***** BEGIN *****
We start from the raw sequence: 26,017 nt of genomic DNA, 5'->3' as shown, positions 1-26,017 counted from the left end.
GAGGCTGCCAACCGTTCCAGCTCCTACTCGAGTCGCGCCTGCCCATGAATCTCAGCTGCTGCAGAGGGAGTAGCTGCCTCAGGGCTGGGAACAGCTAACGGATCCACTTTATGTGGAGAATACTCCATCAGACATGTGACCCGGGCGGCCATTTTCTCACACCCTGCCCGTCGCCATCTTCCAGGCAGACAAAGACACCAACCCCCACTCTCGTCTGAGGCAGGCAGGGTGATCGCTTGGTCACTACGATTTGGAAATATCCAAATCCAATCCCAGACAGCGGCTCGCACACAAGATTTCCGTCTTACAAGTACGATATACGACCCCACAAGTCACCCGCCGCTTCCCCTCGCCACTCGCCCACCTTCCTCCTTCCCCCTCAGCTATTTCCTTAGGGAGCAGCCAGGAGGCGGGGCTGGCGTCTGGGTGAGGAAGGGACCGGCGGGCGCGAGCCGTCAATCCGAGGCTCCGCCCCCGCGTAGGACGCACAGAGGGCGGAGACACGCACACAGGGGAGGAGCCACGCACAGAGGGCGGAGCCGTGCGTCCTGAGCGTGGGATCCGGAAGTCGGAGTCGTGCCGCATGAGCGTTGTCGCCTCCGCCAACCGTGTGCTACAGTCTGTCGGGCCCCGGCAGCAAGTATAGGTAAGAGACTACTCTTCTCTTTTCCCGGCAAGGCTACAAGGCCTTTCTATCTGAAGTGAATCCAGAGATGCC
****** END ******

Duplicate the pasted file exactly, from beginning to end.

We start from the raw sequence: 26,017 nt of genomic DNA, 5'->3' as shown, positions 1-26,017 counted from the left end.
GAGGCTGCCAACCGTTCCAGCTCCTACTCGAGTCGCGCCTGCCCATGAATCTCAGCTGCTGCAGAGGGAGTAGCTGCCTCAGGGCTGGGAACAGCTAACGGATCCACTTTATGTGGAGAATACTCCATCAGACATGTGACCCGGGCGGCCATTTTCTCACACCCTGCCCGTCGCCATCTTCCAGGCAGACAAAGACACCAACCCCCACTCTCGTCTGAGGCAGGCAGGGTGATCGCTTGGTCACTACGATTTGGAAATATCCAAATCCAATCCCAGACAGCGGCTCGCACACAAGATTTCCGTCTTACAAGTACGATATACGACCCCACAAGTCACCCGCCGCTTCCCCTCGCCACTCGCCCACCTTCCTCCTTCCCCCTCAGCTATTTCCTTAGGGAGCAGCCAGGAGGCGGGGCTGGCGTCTGGGTGAGGAAGGGACCGGCGGGCGCGAGCCGTCAATCCGAGGCTCCGCCCCCGCGTAGGACGCACAGAGGGCGGAGACACGCACACAGGGGAGGAGCCACGCACAGAGGGCGGAGCCGTGCGTCCTGAGCGTGGGATCCGGAAGTCGGAGTCGTGCCGCATGAGCGTTGTCGCCTCCGCCAACCGTGTGCTACAGTCTGTCGGGCCCCGGCAGCAAGTATAGGTAAGAGACTACTCTTCTCTTTTCCCGGCAAGGCTACAAGGCCTTTCTATCTGAAGTGAATCCAGAGATGCC